Stars and Planets » Extremely Masive Stars


In the very early times many of the stars were very massive. They consisted almost entirely of hydrogen and helium and traces of lithium and deuterium (which were destroyed very early in the life of the star). They burnt very fast and collapsed in huge supernovae explosions. Some left black holes behind – other underwent an only recently discovered form of explosion called a pair instability super supernova. Although this was known of theoretically for some time it was only very recently that such an event was observed. A star over 200 times the mass of the Sun underwent a supernova explosion known as a pair instability supernava. The gamma radiation was so intense that a reversal of the normal reaction Electron + Positron = gamma radiation occurred. Radiation was creating matter/antimatter pairs. These went on to annihilate to produce more radiation and so on in a feedback reaction which blew the whole star apart. The star Y-155 exploded about 7 billion years ago, when the universe was half its current age. It was discovered in the constellation Cetus (just south of Pisces) with the National Optical Astronomy Observatory's (NOAO) 4-m Blanco telescope in Chile in November of 2007. The entire star exploded. No neutron star, no black hole, nothing was left behind but an expanding cloud of newly radioactive material and empty space where once was the most massive item you can actually have without ripping space apart.

On 21 July 2010 astronomers announced the discovery of an extremely large star in the Large Megallanic Cloud, a small satellite to our own Milky Way Galaxy. It has shattered the record as the most massive stellar monster ever seen. It has a mass of 265 times the mass of the Sun and may have actually slimmed down since birth, when it may have tipped the scales at 320 times the Sun's mass.

The discovery could rewrite the laws of stellar physics, since it's long been thought that stars beyond a certain mass would be too unstable to survive.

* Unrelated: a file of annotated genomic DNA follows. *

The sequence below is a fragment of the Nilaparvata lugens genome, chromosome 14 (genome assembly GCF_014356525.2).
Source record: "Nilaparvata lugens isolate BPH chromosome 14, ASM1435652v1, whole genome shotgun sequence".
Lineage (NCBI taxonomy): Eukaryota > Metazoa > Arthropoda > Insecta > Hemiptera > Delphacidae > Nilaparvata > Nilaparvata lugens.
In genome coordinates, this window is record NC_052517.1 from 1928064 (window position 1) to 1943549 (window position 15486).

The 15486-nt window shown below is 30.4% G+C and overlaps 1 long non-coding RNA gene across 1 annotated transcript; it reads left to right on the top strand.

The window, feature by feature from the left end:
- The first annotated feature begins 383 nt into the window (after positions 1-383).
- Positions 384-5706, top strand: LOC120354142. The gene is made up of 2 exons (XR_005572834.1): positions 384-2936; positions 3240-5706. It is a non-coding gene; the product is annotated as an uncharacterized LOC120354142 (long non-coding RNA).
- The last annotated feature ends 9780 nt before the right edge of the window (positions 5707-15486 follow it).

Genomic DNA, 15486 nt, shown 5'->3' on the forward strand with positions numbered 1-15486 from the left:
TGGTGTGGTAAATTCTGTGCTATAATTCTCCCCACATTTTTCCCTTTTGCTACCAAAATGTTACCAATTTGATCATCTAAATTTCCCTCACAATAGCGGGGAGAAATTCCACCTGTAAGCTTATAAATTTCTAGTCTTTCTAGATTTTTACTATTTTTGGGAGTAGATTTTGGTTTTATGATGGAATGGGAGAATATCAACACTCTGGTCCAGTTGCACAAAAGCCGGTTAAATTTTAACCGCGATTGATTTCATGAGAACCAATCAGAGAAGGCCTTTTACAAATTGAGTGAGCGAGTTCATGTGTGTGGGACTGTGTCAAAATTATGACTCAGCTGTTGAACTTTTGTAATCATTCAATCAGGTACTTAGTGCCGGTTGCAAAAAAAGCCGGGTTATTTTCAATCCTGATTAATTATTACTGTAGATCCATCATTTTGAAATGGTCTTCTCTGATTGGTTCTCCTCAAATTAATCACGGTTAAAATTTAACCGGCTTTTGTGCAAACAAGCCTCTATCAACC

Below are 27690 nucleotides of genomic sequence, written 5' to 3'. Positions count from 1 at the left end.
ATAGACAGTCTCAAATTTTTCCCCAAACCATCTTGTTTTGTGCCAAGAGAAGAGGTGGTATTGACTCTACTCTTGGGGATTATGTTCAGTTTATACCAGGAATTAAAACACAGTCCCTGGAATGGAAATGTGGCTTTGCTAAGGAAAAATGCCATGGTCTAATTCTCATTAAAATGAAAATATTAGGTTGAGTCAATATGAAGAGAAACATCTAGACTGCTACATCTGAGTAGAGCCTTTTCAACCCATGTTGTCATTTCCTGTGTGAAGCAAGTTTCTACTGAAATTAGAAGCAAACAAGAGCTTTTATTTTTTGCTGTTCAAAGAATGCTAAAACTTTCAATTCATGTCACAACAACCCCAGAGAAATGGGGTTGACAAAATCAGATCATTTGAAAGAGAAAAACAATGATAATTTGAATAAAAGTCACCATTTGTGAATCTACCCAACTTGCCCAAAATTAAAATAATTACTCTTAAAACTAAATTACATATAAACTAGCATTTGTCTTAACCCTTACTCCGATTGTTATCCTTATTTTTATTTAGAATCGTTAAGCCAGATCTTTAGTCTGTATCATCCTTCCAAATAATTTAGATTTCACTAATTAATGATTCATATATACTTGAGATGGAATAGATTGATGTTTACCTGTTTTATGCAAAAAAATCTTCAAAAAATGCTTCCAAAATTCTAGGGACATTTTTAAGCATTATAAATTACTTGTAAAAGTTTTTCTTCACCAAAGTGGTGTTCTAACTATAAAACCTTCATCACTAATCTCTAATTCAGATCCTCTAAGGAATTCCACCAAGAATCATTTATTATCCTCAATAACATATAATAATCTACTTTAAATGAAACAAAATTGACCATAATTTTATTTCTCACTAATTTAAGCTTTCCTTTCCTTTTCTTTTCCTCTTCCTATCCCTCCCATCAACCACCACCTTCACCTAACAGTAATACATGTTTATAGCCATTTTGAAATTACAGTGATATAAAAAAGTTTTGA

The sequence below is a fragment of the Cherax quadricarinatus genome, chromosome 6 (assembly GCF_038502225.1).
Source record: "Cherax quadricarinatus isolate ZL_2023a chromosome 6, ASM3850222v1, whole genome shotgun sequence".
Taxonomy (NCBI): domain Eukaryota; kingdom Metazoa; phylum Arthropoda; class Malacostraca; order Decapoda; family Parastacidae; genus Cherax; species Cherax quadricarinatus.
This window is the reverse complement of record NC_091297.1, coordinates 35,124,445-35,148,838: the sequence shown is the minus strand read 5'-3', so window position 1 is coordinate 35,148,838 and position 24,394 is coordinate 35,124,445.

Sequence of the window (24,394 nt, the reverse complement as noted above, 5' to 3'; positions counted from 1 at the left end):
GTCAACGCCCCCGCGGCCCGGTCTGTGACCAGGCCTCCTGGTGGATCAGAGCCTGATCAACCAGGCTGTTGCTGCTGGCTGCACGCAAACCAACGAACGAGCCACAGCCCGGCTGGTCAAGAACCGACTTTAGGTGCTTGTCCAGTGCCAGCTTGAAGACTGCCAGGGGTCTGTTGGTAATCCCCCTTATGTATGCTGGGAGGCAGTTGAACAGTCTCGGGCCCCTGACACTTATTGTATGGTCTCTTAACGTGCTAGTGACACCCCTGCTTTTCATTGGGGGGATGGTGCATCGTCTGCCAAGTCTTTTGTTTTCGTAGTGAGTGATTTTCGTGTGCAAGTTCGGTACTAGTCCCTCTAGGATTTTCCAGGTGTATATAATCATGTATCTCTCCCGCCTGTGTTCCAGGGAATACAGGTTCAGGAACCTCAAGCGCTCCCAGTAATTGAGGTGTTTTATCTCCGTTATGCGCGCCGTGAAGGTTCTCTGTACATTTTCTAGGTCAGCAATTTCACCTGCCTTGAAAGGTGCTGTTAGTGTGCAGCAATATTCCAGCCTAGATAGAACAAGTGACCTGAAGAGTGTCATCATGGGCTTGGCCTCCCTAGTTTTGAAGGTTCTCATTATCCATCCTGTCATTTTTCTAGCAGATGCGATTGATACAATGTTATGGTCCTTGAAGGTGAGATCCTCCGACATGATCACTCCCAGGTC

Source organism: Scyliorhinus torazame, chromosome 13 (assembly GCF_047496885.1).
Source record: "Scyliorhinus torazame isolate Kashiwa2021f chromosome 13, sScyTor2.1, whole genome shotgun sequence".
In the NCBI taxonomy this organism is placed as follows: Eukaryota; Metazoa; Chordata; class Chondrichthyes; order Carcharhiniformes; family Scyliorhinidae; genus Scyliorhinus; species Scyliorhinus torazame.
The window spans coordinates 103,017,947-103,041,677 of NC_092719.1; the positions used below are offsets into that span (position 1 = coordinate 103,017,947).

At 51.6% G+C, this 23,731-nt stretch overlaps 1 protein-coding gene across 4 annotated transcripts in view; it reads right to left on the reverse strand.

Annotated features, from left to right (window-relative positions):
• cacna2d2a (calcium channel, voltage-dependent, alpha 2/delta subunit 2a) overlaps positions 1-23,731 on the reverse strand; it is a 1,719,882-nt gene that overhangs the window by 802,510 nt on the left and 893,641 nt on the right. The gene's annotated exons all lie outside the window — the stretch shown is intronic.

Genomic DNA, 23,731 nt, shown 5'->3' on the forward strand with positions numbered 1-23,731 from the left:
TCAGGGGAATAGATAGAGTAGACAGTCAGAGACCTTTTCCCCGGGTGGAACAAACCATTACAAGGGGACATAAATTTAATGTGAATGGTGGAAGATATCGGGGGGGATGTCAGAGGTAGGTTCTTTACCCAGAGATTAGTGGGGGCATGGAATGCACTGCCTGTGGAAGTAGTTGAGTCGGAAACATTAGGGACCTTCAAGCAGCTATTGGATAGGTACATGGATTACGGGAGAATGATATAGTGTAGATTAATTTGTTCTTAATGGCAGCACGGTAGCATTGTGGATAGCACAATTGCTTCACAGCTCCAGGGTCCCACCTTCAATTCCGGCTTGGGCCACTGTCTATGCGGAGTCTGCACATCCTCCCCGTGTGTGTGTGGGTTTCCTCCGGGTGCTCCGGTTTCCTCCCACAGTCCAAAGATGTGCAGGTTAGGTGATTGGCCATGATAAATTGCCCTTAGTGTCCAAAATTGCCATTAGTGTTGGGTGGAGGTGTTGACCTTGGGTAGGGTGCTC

"We are really taken aback, This fast-burning stellar giant, however, may be large enough to actually completely blow itself apart in a titanic explosion without leaving behind any corpse whatsoever, because up until now the astronomical community at large has assumed that the upper size limit for stars would be around 150 times the mass of the Sun. This giant could really revolutionize the way we think about how stars form and die in clusters and galaxies." said Richard Parker an astronomer at Sheffield University in the UK. Parker's team found the stellar monster in images taken by the the European Southern Observatory's Very Large Telescope in Chile. The star is truly massive as the diagram on the right above shows. It will probably undergo a pair instability supernova in less than a million years time. (Image courtesy M. Kornmesser, ESO.)


Somewhere
by
Ray Goodwin


Somewhere there are mountains
Glistening in the snow
Somewhere there are mountains
That we shall never know

Somewhere there are rivers
Flowing fast and free
Somewhere there are rivers
That we can never see

Somewhere there are oceans
And sun drenched island sands
Forests full of creatures
In vastly distant lands

Somewhere there’s a planet
Beneath an alien star
The people watch our tiny sun
And wonder where we are

One day perhaps we’ll find them
Across the void of space
Perhaps through ways as yet unknown
We’ll meet them face to face


The author of this web site Ray Goodwin holds B.Sc. Degrees from London University in Chemistry, Geology and Physiology and an M.Sc. in Biochemistry. He has spent most of his professional life teaching in Colleges of Technology. On his retirement he has entered the fields of astronomy, astrochemistry, astrobiology and space sciences. He has spent a great deal of his retirement in visiting amateur astronomy societies and in attending European Space Agency Symposia in ESTEC in the Netherlands and other scientific conferences in England and Sweden. He regularly attends the yearly European Astrofest in South Kensington London and other meetings in the UK. He has written scientific articles and given a number of lectures on diverse scientific subjects.

Readers of this web site are invited to e-mail the author ( ray@lifeinthecosmos.com) and discuss their opinions of the topics dealt with and suggest any changes which they think may be helpful.

Life in the Cosmos Website
Version 01.00 - April 20, 2015.